Implementation of the Welfare-to-Work Grants Program. D. Participant Characteristics

08/01/2002

The WtW grantees in the study sites designed programs intended to serve hard-to-employ welfare recipients and NCPs. Baseline information collected on samples of enrollees in nine of the 11 study sites for the evaluation suggests that the study programs have concentrated on TANF recipients with characteristics often associated with employment problems. High proportions of participants across the sites are African-Americans and Hispanics; and in some of the sites relatively large numbers have less than 12 years of education and self-reported disabilities. A forthcoming report from the evaluation will focus in detail on the characteristics of participants in comparison to all TANF recipients, as well as their employment outcomes.(19)

It is useful here to simply describe the characteristics of participants in the study programs, since they provide additional insight into the types of programs operating in the study sites and the variation across programs--the topic of the following two chapters.

Similar to TANF recipients nationally, most WtW participants are between 18 and 44 years of age, and the vast majority are women. The median age of participants when they enrolled in a program in study sites where baseline information was collected was between 28 and 34. Across the study sites, Phoenix serves a slightly younger group and JHU-Baltimore and West Virginia-HRDF serve a somewhat older group of participants. In terms of gender, although staff in nearly every site indicated they had hoped to serve NCPs, in only three of the study sites do males account for more than 15 percent of participants--Milwaukee-NOW (95 percent male), Yakima (25 percent), and West Virginia-HRDF (15 percent).

Many WtW participants in the study sites have characteristics often associated with disadvantages in the labor market--minority status, limited education, and mental and physical disabilities. With the exception of West Virginia's HRDF program, most participants in the study sites where baseline information was collected are nonwhite, suggesting they may face special challenges in the job market to the extent that racial discrimination exists. Fairly high proportions of participants are Hispanic in four of the study sites--in Phoenix (49 percent), Yakima (36 percent), Boston (36 percent) and Fort Worth (27 percent). Over 80 percent of the participants in Philadelphia-TWC, Nashville, Chicago, and Milwaukee-NOW are African-American (Chart III.2). Some sites, such as Boston, though, specifically developed programs to target certain groups by, for example, contracting with service providers that specialize in serving Hispanics or have offices or programs in neighborhoods with high minority populations.

Many WtW participants also have weak educational backgrounds. Across all sites in which baseline information was collected, about 46 percent of all participants have less than 12 years of education, similar to the proportion of TANF adults nationwide according to HHS data. Some WtW programs, however, are serving considerably more persons with less than a high school education (Chart III.3). In Philadelphia-TWC, Phoenix, and Yakima, over 55 percent of participants lack a high school diploma or GED. As discussed in the following chapter, some of the study programs developed strategies to address the low skills of their participants by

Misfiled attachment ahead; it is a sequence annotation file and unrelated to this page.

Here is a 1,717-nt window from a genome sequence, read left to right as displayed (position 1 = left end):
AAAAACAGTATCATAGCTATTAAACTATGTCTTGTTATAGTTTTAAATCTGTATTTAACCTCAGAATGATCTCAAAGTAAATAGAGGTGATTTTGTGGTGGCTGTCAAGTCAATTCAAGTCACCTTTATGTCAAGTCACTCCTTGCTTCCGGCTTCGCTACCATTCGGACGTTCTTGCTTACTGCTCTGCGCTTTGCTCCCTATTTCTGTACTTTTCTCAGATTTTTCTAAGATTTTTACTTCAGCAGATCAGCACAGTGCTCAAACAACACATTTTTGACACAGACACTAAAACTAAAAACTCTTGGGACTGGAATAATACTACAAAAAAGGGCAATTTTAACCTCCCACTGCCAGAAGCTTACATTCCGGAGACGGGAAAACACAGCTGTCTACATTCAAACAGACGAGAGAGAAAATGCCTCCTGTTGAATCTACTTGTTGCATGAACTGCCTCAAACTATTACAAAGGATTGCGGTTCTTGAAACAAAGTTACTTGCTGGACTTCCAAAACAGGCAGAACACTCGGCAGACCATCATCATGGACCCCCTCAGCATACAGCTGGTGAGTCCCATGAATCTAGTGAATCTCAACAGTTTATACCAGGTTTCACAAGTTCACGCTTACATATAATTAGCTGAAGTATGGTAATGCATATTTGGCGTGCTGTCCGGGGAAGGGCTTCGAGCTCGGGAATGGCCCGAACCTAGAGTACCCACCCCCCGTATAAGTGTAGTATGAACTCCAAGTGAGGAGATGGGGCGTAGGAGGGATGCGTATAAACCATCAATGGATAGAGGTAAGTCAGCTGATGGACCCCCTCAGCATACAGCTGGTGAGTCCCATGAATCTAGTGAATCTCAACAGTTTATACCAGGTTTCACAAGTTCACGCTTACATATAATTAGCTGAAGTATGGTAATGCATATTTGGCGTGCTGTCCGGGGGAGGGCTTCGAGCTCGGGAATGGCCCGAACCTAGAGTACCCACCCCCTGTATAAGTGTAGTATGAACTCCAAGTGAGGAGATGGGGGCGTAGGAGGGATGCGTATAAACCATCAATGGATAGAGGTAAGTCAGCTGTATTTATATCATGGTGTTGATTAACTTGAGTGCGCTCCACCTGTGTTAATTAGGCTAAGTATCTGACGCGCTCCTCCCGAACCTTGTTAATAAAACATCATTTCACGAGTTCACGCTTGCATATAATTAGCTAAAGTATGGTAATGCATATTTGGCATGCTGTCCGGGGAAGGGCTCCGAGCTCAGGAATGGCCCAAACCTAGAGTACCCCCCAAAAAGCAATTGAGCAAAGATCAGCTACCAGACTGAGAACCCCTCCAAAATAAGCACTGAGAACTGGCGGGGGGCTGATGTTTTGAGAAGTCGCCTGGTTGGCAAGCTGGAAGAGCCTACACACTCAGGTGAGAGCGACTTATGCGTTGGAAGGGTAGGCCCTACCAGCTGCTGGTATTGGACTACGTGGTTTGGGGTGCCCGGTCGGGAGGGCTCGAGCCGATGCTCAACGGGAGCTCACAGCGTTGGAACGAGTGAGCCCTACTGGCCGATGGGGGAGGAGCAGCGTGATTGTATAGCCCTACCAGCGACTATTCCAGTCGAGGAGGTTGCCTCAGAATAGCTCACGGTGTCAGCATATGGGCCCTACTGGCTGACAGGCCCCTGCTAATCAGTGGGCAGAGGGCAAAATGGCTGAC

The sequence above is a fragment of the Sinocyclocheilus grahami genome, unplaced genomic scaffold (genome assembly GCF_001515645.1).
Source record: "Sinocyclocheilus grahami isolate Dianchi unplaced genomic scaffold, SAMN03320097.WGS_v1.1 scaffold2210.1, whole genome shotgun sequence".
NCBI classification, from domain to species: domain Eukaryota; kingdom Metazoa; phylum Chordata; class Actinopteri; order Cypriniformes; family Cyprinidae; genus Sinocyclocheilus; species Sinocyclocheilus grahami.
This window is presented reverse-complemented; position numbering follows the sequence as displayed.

Chart III.2 Study Site Enrollee Characteristics: Race/ethnicity

Source: Program Baseline Information Forms. Yakima: Program Management Information System data.
National data: "TANF Report To Congress," Department of Health and Human Services, 2000.
Note: Administrative data unavailable for Indiana-RVR and JHU Long Beach sites.

 

Chart III.3 Study Site Enrollee Characteristics: Percent Without Hs Diploma or Ged

Source: Program Baseline Information Forms. Yakima: Program Management Information System data.
National data: "TANF Report To Congress," Department of Health and Human Services, 2000.
Note: Administrative data unavailable for Indiana-RVR and JHU Long Beach Sites.

implementing pre-employment components that include basic skills remedial instruction, often in conjunction with employment activities.

There is also some evidence that many WtW participants have disabilities that might interfere with work. Between 25 and 46 percent of participants across the sites reported at the time of enrollment that they had medical, physical, emotional, substance abuse, and/or other disabilities (Chart III.4). In Fort Worth, Nashville, and West Virginia-HRDF, over 40 percent report having a disability. Some programs specifically target those with disabilities; others incorporate services for those with special diagnostic or treatment needs into their overall program options. Some grantees, for example in Chicago and Fort Worth, contract with service

 

Chart III.4 Study Site Enrollee Characteristics: Disabilities, by Type

Source: Program Management Information Systems.
Note: Administrative data unavailable for Yakima, Indiana-RVR, and JHU Long Beach sites.

providers that specialize in serving individuals with particular disabilities or substance abuse problems.

The WtW-funded programs in the study sites thus appear to be targeting individuals with potentially serious employment problems. Future reports from the evaluation will address whether programs are serving individuals similar to the general TANF population or whether they have targeted certain groups. What seems clear from the basic program data presented here is that many participants in the study sites appear to have employment problems and that some of the programs in these sites specifically deal with individuals with certain problems, as discussed in more detail in the following two chapters.

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